GM in heavy case over faulty ignition switches

Tuesday, May 20, 2014
 | 
Chris Woodward (OneNewsNow.com)

The federal government's fine for General Motors may only be a drop in the bucket compared to what GM will ultimately pay.

The government is fining General Motors $35 million for a lengthy delay in recalling small cars with faulty ignition switches that could move out of the run position, shutting off the engine and electric power and thereby knocking out power-assisted brakes and steering among other things. The $35 million fine is the maximum allowed by law.

Automakers are supposed to report safety problems within five days of discovering them, but as the Associated Press points out, GM has acknowledged knowing about the problem for at least a decade. That's one of the reasons Sharon Carty with AOL Autos thinks GM is going to pay more than $35 million.

“GM is going to have more fines coming down the road,” Carty says. “They're under investigation by the Securities and Exchange Commission and the Justice Department. This could cost them several billion dollars."

Berlau

Earlier this year, Toyota agreed to a $1.2 billion settlement with the Justice Department in a criminal probe over the company's recall of Toyota and Lexus vehicles that accelerated unexpectedly and were linked to multiple injuries and deaths.  However, John Berlau of the Competitive Enterprise Institute thinks there was less evidence in that case than in the current one with GM. 

"The ignitions would shut off [in the GM cars],” he explains. “GM actually warned against heavy key chains. Well heavy key chains are something an ignition should withstand." 

At least 13 people have died in crashes linked to the problems arising from GM's faulty ignition switches.

We moderate all reader comments, usually within 24 hours of posting (longer on weekends). Please limit your comment to 300 words or less and ensure it addresses the article - NOT another reader's comments. Comments that contain a link (URL), an inordinate number of words in ALL CAPS, rude remarks directed at other readers, or profanity/vulgarity will not be approved. More details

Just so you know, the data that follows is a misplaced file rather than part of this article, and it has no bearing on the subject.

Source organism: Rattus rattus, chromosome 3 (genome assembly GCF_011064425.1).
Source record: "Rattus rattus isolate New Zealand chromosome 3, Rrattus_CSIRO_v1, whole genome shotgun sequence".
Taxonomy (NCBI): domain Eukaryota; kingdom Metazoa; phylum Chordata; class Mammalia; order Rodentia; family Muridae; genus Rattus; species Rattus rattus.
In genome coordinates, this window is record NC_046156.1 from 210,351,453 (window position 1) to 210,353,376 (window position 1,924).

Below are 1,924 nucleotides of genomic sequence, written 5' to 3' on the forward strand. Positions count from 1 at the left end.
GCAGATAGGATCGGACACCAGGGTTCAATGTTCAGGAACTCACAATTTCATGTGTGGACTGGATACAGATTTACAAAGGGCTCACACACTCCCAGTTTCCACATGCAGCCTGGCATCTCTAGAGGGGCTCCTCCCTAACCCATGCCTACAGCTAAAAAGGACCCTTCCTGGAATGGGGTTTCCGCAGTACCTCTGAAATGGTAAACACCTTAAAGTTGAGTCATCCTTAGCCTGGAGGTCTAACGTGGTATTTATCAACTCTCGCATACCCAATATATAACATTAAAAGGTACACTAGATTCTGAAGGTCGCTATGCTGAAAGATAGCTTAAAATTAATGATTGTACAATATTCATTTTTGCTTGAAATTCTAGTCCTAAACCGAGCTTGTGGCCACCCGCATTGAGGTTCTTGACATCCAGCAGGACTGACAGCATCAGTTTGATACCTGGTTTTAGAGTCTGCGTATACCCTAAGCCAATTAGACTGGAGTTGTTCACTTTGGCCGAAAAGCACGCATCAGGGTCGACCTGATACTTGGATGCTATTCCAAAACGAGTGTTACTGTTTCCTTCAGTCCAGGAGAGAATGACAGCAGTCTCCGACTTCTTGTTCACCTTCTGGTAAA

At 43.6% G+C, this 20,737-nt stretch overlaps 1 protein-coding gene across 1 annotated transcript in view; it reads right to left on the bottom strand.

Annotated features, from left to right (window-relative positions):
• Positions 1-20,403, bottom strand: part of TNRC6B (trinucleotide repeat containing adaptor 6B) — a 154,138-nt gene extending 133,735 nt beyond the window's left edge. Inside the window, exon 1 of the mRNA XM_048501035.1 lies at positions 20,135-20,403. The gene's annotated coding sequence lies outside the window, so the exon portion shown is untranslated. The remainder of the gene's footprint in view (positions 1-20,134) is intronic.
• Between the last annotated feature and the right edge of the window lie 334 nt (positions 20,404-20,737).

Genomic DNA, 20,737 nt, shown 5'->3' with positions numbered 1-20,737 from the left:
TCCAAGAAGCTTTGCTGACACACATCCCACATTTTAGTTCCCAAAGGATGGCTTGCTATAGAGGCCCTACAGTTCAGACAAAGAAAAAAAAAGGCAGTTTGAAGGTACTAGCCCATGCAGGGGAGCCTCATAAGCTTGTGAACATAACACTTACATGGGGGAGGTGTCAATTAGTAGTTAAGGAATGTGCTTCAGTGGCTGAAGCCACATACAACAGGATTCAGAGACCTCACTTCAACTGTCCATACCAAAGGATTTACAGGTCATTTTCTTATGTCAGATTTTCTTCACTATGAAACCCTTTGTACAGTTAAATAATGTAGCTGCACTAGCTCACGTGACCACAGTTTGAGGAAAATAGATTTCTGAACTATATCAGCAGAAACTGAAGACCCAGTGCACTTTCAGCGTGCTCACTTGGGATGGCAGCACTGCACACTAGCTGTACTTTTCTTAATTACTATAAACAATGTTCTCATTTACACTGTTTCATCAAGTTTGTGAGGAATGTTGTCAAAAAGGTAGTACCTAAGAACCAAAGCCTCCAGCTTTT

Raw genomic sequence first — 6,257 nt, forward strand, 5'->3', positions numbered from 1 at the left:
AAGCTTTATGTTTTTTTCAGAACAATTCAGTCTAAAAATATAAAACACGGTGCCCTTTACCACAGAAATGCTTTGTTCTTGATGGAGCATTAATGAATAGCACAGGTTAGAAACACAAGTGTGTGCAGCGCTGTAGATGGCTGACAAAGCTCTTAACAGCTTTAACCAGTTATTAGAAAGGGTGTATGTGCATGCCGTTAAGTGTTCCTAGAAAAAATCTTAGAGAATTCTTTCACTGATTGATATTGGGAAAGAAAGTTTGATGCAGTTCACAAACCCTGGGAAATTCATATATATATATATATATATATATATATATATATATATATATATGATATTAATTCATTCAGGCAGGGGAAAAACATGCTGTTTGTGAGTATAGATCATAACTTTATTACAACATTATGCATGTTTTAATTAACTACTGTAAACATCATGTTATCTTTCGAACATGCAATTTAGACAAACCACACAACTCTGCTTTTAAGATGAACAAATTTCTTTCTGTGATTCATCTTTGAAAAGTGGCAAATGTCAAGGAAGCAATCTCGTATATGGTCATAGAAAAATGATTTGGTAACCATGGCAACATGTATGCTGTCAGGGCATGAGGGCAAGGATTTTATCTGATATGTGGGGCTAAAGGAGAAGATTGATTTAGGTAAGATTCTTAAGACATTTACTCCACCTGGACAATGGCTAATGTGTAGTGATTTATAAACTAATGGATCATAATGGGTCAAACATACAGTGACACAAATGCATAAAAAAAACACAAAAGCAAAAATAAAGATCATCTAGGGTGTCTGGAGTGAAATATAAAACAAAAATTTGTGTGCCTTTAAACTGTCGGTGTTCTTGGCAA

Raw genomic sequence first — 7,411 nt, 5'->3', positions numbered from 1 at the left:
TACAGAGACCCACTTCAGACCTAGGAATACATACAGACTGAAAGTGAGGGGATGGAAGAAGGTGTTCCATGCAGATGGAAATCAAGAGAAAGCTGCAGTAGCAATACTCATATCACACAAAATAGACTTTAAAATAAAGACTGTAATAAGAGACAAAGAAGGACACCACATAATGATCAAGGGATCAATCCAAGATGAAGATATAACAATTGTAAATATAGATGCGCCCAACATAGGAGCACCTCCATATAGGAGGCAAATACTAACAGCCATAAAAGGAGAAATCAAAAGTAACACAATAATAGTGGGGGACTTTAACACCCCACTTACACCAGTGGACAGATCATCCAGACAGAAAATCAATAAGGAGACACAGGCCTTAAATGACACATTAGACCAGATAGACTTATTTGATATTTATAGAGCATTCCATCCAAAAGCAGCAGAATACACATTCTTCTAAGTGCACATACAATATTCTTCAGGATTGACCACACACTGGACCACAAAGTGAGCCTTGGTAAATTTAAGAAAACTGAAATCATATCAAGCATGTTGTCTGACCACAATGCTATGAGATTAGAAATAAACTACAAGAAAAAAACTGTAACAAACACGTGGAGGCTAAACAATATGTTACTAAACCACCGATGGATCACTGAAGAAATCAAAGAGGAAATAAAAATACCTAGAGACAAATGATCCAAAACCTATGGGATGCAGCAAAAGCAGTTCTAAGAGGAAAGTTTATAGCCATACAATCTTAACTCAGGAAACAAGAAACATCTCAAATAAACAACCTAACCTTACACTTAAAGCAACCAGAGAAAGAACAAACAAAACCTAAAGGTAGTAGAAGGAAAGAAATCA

SIGN UP FOR OUR DAILY NEWSBRIEF

SUBSCRIBE

VOTE IN OUR POLL

Why did attorneys drop their case against pro-life videographer David Daleiden and his team?

CAST YOUR VOTE

GET PUSH NOTIFICATIONS

SUBSCRIBE

LATEST AP HEADLINES

Shooting deaths of law enforcement spike in 2016
Prosecutors drop all remaining charges in Freddie Gray case
Judge dismisses manslaughter charge against Florida deputy
Trump says Russia should find Clinton's missing emails
Judge Roy Moore defends his gay marriage ban memo
Hostage: Terrorists forced my husband to film murdered priest
Georgia police officer fired for flying Confederate flag
Judge: Reagan shooter can leave hospital to live in Virginia
Obama admin. spending millions to buy blueberries

LATEST FROM THE WEB

Democrat speakers short on truth
Leftists at DNC: ‘Long live Palestine,’ destroy Israel, support Black Lives Matter
School district tries 'homeschooling illegal' ploy
Poor Bernie — a loser remains a loser because the fix was in
Democrats’ hysterical rhetoric could help make Donald Trump president

CARTOON OF THE DAY

Cartoon of the Day

REASON & COMPANY

NEXT STORY
Restaurant owners: Government's fondness for ethanol hurting our industry

A coalition of chain restaurants continues to speak with lawmakers and agencies about ethanol policy.